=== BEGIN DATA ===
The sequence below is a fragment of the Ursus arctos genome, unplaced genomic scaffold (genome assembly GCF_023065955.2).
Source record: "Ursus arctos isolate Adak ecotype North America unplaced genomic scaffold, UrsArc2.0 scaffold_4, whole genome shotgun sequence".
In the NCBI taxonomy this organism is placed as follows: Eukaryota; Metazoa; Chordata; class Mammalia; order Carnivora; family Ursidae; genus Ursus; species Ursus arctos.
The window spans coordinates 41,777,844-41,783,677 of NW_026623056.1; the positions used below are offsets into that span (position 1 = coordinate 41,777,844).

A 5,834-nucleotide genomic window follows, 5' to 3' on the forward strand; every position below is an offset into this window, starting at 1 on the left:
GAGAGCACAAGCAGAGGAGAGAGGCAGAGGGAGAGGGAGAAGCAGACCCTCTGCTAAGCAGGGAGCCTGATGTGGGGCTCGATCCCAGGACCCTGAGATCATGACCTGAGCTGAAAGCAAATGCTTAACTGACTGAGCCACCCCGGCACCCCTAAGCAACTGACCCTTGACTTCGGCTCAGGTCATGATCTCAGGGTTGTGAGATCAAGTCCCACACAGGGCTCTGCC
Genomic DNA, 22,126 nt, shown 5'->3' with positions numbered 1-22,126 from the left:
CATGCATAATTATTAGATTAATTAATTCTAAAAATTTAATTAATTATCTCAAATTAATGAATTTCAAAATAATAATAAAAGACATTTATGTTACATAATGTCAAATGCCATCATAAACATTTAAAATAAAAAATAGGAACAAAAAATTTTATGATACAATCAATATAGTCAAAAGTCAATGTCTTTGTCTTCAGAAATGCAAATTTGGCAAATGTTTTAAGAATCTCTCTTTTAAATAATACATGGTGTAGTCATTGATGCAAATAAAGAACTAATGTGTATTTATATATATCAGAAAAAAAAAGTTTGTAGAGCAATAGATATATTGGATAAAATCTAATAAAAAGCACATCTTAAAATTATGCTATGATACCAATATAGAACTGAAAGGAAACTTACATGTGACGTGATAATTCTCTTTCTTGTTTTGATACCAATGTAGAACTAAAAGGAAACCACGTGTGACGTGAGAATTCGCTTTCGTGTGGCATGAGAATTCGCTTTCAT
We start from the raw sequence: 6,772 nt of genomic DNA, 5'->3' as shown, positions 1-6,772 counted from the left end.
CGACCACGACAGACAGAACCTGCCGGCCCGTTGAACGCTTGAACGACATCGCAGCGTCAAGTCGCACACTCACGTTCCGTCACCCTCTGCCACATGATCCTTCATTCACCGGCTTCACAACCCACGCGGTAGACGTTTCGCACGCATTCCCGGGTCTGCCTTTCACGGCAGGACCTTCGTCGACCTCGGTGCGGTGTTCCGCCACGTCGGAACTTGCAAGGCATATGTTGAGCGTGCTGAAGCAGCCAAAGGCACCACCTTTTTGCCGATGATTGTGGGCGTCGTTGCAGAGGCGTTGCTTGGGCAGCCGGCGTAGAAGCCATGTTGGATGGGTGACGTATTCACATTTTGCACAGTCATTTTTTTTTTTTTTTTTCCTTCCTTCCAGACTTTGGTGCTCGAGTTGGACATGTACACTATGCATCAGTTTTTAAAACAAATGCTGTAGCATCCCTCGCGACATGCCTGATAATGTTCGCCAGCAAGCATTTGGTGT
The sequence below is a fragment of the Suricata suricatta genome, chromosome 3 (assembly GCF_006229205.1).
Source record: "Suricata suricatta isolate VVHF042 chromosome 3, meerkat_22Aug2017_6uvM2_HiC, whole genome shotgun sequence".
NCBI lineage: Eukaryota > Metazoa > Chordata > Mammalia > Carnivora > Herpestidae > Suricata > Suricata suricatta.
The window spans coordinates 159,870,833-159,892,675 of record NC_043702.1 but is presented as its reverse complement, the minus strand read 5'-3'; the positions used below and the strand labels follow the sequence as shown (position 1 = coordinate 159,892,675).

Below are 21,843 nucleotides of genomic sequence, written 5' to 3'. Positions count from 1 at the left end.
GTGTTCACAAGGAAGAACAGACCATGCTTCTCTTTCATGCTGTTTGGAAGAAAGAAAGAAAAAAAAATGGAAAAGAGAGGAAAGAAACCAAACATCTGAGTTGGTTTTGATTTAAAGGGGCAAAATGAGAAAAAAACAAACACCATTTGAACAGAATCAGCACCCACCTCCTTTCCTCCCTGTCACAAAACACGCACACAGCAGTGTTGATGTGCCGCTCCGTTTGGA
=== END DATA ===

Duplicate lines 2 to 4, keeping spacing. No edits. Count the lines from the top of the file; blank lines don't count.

Source record: "Ursus arctos isolate Adak ecotype North America unplaced genomic scaffold, UrsArc2.0 scaffold_4, whole genome shotgun sequence".
In the NCBI taxonomy this organism is placed as follows: Eukaryota; Metazoa; Chordata; class Mammalia; order Carnivora; family Ursidae; genus Ursus; species Ursus arctos.
The window spans coordinates 41,777,844-41,783,677 of NW_026623056.1; the positions used below are offsets into that span (position 1 = coordinate 41,777,844).